What causes the collar to "creep" up revealing a line of felt around the back? It's almost as if the collar shrinks a little. I have this on a couple of jackets, one well worn, the other an almost new, good quality tweed. Will a good pressing fix it?
post #12 of 20
Quote:
What causes the collar to "creep" up revealing a line of felt around the back? It's almost as if the collar shrinks a little. I have this on a couple of jackets, one well worn, the other an almost new, good quality tweed. Will a good pressing fix it?
I have an old tweed jacket that has this condition. I always thought it was the pressing job. In my experience, this felt material doesn't fray. pick-stitching: I have it and enjoy it on my Southwick MTM suits. I think it's also there on my Southwick RTW. I don't begrudge it on RTW, nor do I begrudge working button holes.
post #13 of 20
Quote:
Trust me, once you try self-material there's no going back. And here's a vote against the worthless pick-stitching done so often on jackets these days.  Once I removed the pick-stitching from the edges of a couple of my RTW jackets and gave them a good pressing the formerly pick-stitched areas are no longer stiff.  Having no pick stitching is a cleaner look.  The handsewn pick-stitching on one jacket took much more time to remove than the pick-stitching done by machine on the other. Pick stitching, like so many other things now, is (no longer) a sign of high quality and handwork.  Now even Gap has jackets with functional sleeve buttons.
I'm going to pretend I didn't read that. koji
post #14 of 20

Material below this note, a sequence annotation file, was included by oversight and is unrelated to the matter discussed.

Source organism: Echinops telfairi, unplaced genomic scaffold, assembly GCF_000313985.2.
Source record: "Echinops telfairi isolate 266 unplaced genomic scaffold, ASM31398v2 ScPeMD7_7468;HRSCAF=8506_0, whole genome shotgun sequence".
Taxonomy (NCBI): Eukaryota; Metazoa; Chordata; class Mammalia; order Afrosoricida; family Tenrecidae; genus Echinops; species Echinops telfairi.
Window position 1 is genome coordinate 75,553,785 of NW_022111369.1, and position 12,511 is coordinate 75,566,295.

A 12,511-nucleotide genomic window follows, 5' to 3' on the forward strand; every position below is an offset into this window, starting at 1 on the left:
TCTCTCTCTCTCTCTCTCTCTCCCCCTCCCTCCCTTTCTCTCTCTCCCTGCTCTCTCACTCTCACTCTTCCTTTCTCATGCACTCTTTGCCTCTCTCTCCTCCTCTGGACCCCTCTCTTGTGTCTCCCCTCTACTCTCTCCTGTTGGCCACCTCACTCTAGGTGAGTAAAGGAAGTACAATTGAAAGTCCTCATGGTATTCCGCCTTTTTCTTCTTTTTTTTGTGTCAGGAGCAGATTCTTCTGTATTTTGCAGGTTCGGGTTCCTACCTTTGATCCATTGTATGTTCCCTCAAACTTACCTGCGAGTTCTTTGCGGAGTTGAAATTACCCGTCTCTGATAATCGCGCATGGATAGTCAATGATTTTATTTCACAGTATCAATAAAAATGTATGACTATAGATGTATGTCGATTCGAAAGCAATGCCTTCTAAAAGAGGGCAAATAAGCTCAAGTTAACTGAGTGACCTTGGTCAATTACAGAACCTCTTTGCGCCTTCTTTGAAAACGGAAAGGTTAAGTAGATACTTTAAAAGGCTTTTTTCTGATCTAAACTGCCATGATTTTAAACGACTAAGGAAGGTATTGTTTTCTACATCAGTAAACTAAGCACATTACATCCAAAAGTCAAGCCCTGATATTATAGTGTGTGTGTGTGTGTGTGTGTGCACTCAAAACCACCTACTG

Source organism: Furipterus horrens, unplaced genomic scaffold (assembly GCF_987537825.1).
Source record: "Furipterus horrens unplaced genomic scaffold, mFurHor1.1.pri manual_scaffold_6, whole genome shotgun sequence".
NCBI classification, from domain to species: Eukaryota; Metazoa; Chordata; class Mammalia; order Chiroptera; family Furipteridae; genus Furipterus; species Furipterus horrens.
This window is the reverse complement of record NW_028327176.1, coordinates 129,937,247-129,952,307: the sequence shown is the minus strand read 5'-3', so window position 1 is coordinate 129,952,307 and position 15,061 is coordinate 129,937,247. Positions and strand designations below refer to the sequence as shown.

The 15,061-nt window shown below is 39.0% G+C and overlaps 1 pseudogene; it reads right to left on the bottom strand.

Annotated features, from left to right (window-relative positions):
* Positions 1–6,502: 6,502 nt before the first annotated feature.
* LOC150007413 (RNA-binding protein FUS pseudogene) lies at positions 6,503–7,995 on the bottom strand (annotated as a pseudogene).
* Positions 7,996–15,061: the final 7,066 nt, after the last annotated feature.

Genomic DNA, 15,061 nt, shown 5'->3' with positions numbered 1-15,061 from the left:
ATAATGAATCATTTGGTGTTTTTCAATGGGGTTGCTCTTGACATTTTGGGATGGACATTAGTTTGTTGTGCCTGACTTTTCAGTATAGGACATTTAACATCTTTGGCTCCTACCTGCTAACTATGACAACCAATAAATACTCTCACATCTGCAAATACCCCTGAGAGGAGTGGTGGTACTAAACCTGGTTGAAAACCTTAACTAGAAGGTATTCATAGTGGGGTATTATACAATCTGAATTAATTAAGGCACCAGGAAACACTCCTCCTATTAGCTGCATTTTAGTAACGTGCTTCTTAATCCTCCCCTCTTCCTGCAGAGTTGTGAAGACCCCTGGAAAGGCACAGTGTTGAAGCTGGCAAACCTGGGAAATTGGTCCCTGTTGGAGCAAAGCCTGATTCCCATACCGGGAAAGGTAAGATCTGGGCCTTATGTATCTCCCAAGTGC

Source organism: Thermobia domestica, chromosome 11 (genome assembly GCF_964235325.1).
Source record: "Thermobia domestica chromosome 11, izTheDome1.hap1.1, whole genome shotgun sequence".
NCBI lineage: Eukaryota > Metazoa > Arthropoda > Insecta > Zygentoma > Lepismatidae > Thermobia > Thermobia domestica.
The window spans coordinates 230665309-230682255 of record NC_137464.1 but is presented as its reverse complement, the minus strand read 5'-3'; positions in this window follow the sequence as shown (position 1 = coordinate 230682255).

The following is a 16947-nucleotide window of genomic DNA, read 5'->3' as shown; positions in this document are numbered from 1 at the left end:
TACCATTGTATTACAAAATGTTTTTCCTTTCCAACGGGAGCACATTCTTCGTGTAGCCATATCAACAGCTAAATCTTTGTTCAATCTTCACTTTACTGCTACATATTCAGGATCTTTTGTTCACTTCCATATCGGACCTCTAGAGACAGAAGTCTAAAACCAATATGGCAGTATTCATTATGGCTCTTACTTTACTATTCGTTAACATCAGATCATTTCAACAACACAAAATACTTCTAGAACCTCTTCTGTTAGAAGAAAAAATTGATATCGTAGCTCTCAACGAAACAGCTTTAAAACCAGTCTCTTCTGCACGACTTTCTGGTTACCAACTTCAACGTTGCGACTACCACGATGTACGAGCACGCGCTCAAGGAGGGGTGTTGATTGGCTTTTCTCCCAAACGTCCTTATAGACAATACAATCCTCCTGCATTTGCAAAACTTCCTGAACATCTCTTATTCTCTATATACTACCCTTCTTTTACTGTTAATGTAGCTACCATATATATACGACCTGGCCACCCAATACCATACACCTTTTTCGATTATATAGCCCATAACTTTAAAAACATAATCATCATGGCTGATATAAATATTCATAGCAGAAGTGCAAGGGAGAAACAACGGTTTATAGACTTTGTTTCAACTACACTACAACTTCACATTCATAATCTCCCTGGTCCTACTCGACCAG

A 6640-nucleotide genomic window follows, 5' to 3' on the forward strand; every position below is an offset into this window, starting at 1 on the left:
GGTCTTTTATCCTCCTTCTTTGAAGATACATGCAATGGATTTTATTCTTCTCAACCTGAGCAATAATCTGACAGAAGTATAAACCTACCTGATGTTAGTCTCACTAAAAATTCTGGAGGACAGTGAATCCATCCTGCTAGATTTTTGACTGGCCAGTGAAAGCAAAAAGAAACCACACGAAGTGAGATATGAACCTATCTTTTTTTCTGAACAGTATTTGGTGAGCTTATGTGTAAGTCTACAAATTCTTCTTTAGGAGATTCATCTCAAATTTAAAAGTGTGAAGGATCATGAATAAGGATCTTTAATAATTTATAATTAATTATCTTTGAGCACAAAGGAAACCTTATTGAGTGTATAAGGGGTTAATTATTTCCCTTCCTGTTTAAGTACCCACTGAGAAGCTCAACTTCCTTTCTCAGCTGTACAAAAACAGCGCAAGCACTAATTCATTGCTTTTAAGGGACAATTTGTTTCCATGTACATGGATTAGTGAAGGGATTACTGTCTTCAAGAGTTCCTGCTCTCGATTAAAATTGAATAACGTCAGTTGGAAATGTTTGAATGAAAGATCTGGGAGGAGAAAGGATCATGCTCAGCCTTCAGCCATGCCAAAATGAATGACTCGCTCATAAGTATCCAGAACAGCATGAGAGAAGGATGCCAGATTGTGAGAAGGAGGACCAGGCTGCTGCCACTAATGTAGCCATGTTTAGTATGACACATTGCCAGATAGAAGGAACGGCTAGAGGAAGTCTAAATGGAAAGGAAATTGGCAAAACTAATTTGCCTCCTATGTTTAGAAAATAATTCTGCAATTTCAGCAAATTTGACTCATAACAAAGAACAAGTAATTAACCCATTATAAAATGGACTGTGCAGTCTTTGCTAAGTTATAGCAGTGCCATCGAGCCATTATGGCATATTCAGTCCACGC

1) I have never seen a good or even mediocre tailor in London, New York or Italy use anything for the undercollar but a piece of felt (typically called "collar melton" or "undercollar melton" in tailoring supply stores) that is pad-stitched to a piece of front-canvas.  The canvas ends up between the felt undercollar and the self topcollar. Remember that the collar takes a lot of stress. A felt undercollar is much stronger than a self undercollar, and maintains the shape of the collar better.  It also resists wrinkling and rippling better.  The topcollar -- which of course must be made from self cloth -- usually has to be stretched and shaped with water and an iron.  It needs that extra reinforcement underneath to lie flat and smootn and crisp. 2) I am at a loss as to why anyone would remove fine pic stitching from a coat.  Aside from looking nice, this stitch helps the lapel maintain a crisp edge.  Otherwise the only stitch holding the lapel edge together is an interior diagonal stitch, over which the lapel edge is folded and pressed flat.  That pressing won't hold the edge flat and crisp forever.  Without the pic stitch it will ripple and bubble. Edited to add New York to the list in #1
post #15 of 20
Quote:
1)(Manton \tPosted on Feb. 20 2005,07:27) I have never seen a good or even mediocre tailor in London or Italy use anything for the undercollar but felt pad-stitched to a piece of front-canvas. It is much stronger than self cloth, and remember that the collar takes a lot of stress. It maintains the shape of the collar better. And it resists wrinkling and rippling better. The top collar -- which of course must be made from self cloth -- usually has to be stretched and shaped with water and an iron. It needs that extra reinforcement underneath to lie flat and smooth and crisp.
I notice your reply is specific to London and Italy. In my experience, at least with all of the tailors I have used, that is also the case in the U.S. Have you discovered to the contrary?